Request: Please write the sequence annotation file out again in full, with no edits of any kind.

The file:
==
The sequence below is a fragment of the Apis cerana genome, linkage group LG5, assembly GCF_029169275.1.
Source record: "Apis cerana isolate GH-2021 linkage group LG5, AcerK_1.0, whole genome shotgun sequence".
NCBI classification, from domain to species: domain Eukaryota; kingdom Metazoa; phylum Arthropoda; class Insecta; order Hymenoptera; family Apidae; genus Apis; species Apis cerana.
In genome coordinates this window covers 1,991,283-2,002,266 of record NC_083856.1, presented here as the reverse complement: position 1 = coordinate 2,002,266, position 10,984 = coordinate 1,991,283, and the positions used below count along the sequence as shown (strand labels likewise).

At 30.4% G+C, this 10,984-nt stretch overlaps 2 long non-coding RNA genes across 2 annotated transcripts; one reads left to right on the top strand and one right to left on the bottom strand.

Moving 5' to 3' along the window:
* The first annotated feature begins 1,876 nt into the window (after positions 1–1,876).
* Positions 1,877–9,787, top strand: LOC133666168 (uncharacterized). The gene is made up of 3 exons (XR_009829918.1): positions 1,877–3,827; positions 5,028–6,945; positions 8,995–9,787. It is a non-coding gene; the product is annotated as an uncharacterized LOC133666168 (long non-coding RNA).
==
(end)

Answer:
The sequence below is a fragment of the Apis cerana genome, linkage group LG5, assembly GCF_029169275.1.
Source record: "Apis cerana isolate GH-2021 linkage group LG5, AcerK_1.0, whole genome shotgun sequence".
NCBI classification, from domain to species: domain Eukaryota; kingdom Metazoa; phylum Arthropoda; class Insecta; order Hymenoptera; family Apidae; genus Apis; species Apis cerana.
In genome coordinates this window covers 1,991,283-2,002,266 of record NC_083856.1, presented here as the reverse complement: position 1 = coordinate 2,002,266, position 10,984 = coordinate 1,991,283, and the positions used below count along the sequence as shown (strand labels likewise).

At 30.4% G+C, this 10,984-nt stretch overlaps 2 long non-coding RNA genes across 2 annotated transcripts; one reads left to right on the top strand and one right to left on the bottom strand.

Moving 5' to 3' along the window:
* The first annotated feature begins 1,876 nt into the window (after positions 1–1,876).
* Positions 1,877–9,787, top strand: LOC133666168 (uncharacterized). The gene is made up of 3 exons (XR_009829918.1): positions 1,877–3,827; positions 5,028–6,945; positions 8,995–9,787. It is a non-coding gene; the product is annotated as an uncharacterized LOC133666168 (long non-coding RNA).